Cameron Diaz, Drew Barrymore, and Lucy Liu are all here, but one senses an absence this twinkly April evening in Los Angeles. There’s a distinct lack of butt-kicking, for instance. No lush lip gloss or slo-mo hair-flinging either. And the only jammin’ soundtrack comes from Diaz, who quite often lets loose an addictive pretty-pony guffaw.
Life can’t all be Charlie’s Angels. But on the bright side, there is a little girl-on-girl action: Barrymore and Liu are ladies unafraid to swat each other’s rumps, and Diaz occasionally punctuates a laugh by grabbing her own breasts and jiggling them. We’re in a cozy Beverly Hills hotel suite, an ambrosial banquet sits before us, and the Angels — here to dish about their amped-up sequel, Full Throttle — are looking predictably fine. Diaz, 30, blond hair clipped up, silver hoop earrings swaying in rhythm to her generous gesturing, has claimed the couch. Barrymore, 28, snug in an armchair, sports long blond ringlets and rock-star eye shadow. Liu, 34, completes the circle, serene in a periwinkle sweater, the only one of the group who sips water instead of wine.
The ladies, who talk at, with, over, and through one another like old college roomies, are the very definition of salty-sweet: Even their profanity is perky. They have reason to be sunny. Released in 2000, Charlie’s Angels had a first-time director (McG, now 33), who’d previously shot only music videos, and suffered through countless script overhauls and myriad rumors of on-set girlfights (denied) and tiffs with Bill Murray, who played Angel supervisor Bosley (exaggerated, but not entirely untrue). Sounded like hell. Even Barrymore, who also coproduced the first film and had long lobbied for the project, was spooked. When the first film opened, she hopped a flight to Tokyo with Liu so she could ”spend the entire opening weekend of this film in the air over the sea, which I thought was the safest place.”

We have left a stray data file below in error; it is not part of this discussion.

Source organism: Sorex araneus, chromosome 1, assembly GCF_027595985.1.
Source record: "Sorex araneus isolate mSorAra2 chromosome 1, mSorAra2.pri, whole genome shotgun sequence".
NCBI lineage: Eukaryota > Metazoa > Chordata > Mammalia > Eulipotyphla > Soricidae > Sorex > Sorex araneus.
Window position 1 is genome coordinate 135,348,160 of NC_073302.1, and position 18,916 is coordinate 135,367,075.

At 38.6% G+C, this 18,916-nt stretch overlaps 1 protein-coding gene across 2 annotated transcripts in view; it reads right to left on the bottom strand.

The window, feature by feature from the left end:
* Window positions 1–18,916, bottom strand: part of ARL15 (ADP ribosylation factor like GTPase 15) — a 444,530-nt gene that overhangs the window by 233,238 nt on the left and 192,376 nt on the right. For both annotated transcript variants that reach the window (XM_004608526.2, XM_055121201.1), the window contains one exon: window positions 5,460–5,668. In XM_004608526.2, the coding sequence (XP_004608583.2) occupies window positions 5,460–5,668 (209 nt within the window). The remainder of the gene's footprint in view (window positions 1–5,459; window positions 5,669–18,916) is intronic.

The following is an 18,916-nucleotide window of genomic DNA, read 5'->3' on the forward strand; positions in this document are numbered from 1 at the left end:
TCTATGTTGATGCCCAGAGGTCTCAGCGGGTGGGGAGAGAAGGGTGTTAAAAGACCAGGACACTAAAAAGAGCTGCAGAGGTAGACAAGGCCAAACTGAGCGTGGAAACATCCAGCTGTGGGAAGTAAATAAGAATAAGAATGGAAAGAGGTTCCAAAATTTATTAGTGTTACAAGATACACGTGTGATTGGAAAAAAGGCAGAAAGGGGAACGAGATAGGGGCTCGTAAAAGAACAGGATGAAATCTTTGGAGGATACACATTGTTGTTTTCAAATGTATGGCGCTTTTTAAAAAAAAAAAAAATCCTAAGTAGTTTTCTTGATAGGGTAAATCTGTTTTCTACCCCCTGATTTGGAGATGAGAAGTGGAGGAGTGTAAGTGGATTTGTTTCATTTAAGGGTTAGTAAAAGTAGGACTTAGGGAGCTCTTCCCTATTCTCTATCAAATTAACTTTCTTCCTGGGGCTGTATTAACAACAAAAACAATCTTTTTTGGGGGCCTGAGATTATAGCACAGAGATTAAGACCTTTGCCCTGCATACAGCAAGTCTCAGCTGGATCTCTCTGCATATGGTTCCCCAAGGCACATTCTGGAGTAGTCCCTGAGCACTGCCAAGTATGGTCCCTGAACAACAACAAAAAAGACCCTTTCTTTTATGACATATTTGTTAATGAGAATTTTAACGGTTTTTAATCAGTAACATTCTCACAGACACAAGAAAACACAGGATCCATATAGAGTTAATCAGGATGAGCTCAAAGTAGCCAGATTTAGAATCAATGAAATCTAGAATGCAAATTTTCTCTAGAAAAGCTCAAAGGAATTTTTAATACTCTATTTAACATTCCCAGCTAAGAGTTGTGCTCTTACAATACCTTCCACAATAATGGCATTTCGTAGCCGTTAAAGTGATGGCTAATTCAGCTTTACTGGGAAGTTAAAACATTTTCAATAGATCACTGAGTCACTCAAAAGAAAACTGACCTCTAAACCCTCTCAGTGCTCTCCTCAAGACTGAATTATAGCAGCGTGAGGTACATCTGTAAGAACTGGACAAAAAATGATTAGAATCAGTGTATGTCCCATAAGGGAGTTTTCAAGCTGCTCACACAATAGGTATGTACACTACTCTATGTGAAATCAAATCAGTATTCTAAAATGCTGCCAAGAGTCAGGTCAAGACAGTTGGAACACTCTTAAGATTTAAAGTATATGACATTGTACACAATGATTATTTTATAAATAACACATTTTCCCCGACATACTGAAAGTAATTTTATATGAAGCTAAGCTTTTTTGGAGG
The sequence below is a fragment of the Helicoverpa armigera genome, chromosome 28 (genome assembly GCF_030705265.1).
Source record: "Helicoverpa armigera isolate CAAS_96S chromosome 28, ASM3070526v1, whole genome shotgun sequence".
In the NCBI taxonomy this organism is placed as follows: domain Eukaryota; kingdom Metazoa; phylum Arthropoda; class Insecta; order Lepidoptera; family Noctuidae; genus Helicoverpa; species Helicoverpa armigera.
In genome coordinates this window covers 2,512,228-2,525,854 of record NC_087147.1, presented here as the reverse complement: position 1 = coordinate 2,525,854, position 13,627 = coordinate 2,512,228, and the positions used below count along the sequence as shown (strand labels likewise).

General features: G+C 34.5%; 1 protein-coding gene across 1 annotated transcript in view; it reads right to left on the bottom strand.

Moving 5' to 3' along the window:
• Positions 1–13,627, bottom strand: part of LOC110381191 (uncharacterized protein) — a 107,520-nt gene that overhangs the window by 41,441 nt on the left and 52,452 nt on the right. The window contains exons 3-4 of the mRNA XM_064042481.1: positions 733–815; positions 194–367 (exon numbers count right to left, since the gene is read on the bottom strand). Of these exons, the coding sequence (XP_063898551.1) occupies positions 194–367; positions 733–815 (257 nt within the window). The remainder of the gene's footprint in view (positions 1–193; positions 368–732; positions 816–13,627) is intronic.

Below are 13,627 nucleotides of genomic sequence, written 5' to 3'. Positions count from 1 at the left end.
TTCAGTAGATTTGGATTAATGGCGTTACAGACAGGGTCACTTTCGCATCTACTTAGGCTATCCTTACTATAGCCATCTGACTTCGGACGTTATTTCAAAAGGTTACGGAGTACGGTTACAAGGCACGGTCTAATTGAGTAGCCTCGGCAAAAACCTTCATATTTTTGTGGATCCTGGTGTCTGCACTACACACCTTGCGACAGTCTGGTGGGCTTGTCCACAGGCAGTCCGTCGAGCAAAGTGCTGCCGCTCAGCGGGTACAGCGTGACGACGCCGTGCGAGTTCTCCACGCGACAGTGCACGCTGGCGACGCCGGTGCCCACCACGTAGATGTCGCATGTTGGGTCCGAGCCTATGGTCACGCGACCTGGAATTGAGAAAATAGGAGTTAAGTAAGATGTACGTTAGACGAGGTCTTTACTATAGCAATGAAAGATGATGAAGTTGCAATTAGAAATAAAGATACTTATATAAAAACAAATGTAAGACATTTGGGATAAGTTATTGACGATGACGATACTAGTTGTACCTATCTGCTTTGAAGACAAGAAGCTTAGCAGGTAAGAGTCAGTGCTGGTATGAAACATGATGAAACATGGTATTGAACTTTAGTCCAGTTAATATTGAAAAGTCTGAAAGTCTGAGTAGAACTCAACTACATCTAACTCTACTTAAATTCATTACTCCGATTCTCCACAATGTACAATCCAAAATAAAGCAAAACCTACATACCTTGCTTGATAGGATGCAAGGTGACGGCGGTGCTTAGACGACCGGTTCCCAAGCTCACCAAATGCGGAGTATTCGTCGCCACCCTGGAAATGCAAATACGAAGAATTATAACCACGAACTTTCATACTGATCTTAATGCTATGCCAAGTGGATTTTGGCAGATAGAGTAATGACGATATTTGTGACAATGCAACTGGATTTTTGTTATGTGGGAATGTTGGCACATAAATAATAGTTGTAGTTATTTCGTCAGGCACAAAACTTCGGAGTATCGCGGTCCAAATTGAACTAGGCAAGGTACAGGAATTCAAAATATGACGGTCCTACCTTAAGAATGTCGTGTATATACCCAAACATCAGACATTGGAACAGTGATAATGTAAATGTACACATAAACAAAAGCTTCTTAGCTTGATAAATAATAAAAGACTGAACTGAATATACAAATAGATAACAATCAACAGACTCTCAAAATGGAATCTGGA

There was no need. The ”hard on bad guys, easy on the eyes” formula, along with Angels’ amiably silly tone, earned the film $264.1 million worldwide. For the sequel, the gang traded in Murray for Bernie Mac (as Bosley’s brother — don’t ask), added John Cleese (as Liu’s rich daddy), sprinkled in cameos from Bruce Willis to the Olsen twins, and created a new villain in Demi Moore. The film’s $100 million-plus budget in part reflects the trio’s new Serious Player salaries (reportedly Liu leaped to $4 million, Barrymore jumped to $14 million against 12 percent of the film’s gross, plus a producing fee, and Diaz hit $20 million, a height she shares with just one woman, Julia Roberts). Of course, the money also reflects Throttle’s all-that-and-a-cherry-on-top mentality: When the film opens June 27, we’ll be watching the detectives motocross, surf, fistfight, smooch, boogie, and jump out of a bas-relief naked — all while maintaining their distinct I’m okay, you’re okay vibe.
”We never wanted it to be a female-empowerment movie,” McG says. ”We wanted it to be a humanity-empowerment movie. ‘Hey, you, little fat boy, you’re invited too! Hey, old woman; hey, you, black man, Asian girl! Everybody get in the back of this convertible and make it happen.”’ Get ready for one wacky road trip. Here, Poo, Poo, and Pussy (as Diaz, Barrymore, and Liu, respectively, dub one another) discuss the fashioning of a franchise, their fab friendship, and Diaz’s freaky feet.